Please Don’t Diagnose Yourself: A (Semi Light-Hearted) Commentary on Borderline Personality Disorder

Borderline Personality Disorder (BPD) is a crippling psychological problem, one of the most difficult I’ve seen in my practice. Its main features are a way of looking at the world that lead to extreme shifts in emotion, chaotic relationships, and a lack of identity. Clients who suffer from BPD also report that they often feel numb or empty, almost like a shell of a person. What is perhaps most disturbing is that very often clients will engage in self-harming behaviors such as cutting, scratching, or burning of one’s own body (known as para-suicidal behavior) and some will periodically make full-blown suicide attempts.

It is not certain why the para-suicidal behavior occurs, but most of the people I have seen with BPD report that the physical pain not only serves as a distraction from any emotional pain, but can also serve as a reminder that they can experience pain, that the physical sensation of being cut or burned eradicates the numbness that they often experience. Traditionally diagnosed mainly in females, no one knows exactly what causes it, and it is certainly one of the more difficult conditions to treat, with people needing to be in therapy and on medication for years if not for life just to manage the symptoms.

The most prevalent form of treatment for BPD is known as Dialectical Behavior Therapy (DBT). In many ways DBT is more like a course than a therapy, with both individual therapy and a weekly group meeting where clients learn skills to help them deal with painful emotions. Medication is often used as well, which purportedly keeps the mood swings to a minimum and can help with concomitant disorders like depression and anxiety, but the bottom line is: how do you medicate a personality?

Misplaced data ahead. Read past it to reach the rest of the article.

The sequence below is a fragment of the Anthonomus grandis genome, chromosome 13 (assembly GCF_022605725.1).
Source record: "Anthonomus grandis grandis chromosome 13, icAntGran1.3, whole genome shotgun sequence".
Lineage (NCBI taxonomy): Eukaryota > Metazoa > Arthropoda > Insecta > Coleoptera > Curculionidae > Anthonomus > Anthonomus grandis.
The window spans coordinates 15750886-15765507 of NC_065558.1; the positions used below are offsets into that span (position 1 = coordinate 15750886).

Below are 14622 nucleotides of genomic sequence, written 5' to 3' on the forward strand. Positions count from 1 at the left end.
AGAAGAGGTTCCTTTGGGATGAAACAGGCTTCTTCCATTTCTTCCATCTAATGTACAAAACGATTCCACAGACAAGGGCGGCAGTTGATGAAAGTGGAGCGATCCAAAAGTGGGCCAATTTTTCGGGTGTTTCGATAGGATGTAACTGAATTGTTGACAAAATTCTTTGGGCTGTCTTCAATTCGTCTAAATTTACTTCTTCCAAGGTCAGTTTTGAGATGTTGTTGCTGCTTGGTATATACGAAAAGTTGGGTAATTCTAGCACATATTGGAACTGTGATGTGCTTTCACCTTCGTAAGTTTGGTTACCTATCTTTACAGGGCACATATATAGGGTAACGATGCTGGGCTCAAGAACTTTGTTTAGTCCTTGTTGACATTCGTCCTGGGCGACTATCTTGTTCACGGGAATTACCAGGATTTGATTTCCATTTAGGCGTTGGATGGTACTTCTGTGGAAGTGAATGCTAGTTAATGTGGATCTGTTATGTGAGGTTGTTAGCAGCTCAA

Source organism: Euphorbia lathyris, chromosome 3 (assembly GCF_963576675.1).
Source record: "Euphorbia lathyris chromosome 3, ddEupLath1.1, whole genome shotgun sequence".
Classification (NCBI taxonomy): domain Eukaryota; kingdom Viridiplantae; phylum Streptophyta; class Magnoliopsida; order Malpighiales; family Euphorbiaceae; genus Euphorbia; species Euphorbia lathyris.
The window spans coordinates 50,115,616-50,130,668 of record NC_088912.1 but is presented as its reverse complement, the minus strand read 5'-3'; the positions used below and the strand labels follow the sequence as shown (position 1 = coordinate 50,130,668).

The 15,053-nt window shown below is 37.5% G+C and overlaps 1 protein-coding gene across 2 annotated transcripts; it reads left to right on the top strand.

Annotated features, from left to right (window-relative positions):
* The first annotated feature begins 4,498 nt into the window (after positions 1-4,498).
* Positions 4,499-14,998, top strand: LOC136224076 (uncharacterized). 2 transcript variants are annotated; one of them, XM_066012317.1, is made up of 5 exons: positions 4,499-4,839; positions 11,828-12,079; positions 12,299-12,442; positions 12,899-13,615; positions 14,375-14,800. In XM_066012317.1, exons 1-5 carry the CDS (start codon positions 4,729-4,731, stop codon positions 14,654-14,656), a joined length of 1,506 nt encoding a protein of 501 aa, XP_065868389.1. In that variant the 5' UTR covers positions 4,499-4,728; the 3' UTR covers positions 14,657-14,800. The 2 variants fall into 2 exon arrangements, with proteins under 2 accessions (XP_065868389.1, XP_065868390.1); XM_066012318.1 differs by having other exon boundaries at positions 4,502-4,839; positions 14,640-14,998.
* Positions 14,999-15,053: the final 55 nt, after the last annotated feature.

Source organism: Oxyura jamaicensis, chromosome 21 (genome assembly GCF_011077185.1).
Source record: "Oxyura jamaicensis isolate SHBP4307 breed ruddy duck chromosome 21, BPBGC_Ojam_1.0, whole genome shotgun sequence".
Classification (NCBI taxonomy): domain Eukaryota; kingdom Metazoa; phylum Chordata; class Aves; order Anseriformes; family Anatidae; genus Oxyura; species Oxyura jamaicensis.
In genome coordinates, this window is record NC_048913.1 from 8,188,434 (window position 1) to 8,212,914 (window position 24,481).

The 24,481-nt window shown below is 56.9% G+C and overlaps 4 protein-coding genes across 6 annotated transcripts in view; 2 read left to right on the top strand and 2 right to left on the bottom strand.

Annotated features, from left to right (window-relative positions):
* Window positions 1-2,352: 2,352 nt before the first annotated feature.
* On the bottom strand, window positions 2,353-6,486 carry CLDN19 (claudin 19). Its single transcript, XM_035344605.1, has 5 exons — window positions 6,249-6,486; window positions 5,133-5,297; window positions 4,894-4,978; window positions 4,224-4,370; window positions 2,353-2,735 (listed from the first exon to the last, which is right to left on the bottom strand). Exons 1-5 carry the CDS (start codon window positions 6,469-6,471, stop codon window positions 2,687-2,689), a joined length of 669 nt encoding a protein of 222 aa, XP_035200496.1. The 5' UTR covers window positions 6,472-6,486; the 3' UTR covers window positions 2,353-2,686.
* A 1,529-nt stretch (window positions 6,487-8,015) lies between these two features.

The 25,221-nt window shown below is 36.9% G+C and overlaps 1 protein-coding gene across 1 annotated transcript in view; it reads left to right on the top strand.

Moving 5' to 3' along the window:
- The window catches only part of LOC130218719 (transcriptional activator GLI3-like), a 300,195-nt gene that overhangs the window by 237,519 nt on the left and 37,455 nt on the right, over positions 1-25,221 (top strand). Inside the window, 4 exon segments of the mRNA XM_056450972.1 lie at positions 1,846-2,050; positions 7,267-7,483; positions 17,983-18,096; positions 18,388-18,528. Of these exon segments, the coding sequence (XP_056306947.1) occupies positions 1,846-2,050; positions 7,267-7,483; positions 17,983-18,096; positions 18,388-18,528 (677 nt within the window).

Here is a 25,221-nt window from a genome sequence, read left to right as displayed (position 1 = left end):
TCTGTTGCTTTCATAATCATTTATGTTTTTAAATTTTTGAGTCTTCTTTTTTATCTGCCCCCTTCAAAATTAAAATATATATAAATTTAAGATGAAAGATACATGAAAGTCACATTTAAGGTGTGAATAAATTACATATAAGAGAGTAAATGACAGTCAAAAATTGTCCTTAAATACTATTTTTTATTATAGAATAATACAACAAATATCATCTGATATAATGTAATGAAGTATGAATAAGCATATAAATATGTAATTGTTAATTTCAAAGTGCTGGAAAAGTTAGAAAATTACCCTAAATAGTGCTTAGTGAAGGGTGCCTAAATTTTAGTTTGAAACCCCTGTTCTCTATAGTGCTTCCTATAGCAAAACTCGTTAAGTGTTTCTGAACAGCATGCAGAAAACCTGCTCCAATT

Right after I completed graduate school, I took a training position solely focused on the treatment of BPD. It was basically a one-year crash course in DBT, and I worked both individually and in groups with women who were in their own private hell. Because people with BPD often think in “all-or-none” terms, their relationships with other people are often horrendous. When they meet a new person who is nice, that person is placed on a pedestal. When that same person forgets to call a week later, he or she becomes the Anti-Christ.

Because I fancy my therapeutic style as nurturing and rarely confrontational at the outset of treatment, many of the women saw me as the beacon of hope and all that is good, pure and true. Within a month, however, I had one woman attempt to put out a cigarette on my forehead, another throw a half-full can of soda at my chest, and yet a third dump a cup of hot tea on my lap. Maybe it was naiveté, but I never got angry when these things happened. Make no mistake, however: each person was kicked out of session (for what is known as “therapy-interfering behavior”) and I held each one accountable by demanding an apology upon their return at the next session – I was told that I could charge them for dry cleaning if they ever damaged my clothes beyond laundry repair – but I never saw these women as being malicious. I saw them as sick and in pain and needing help.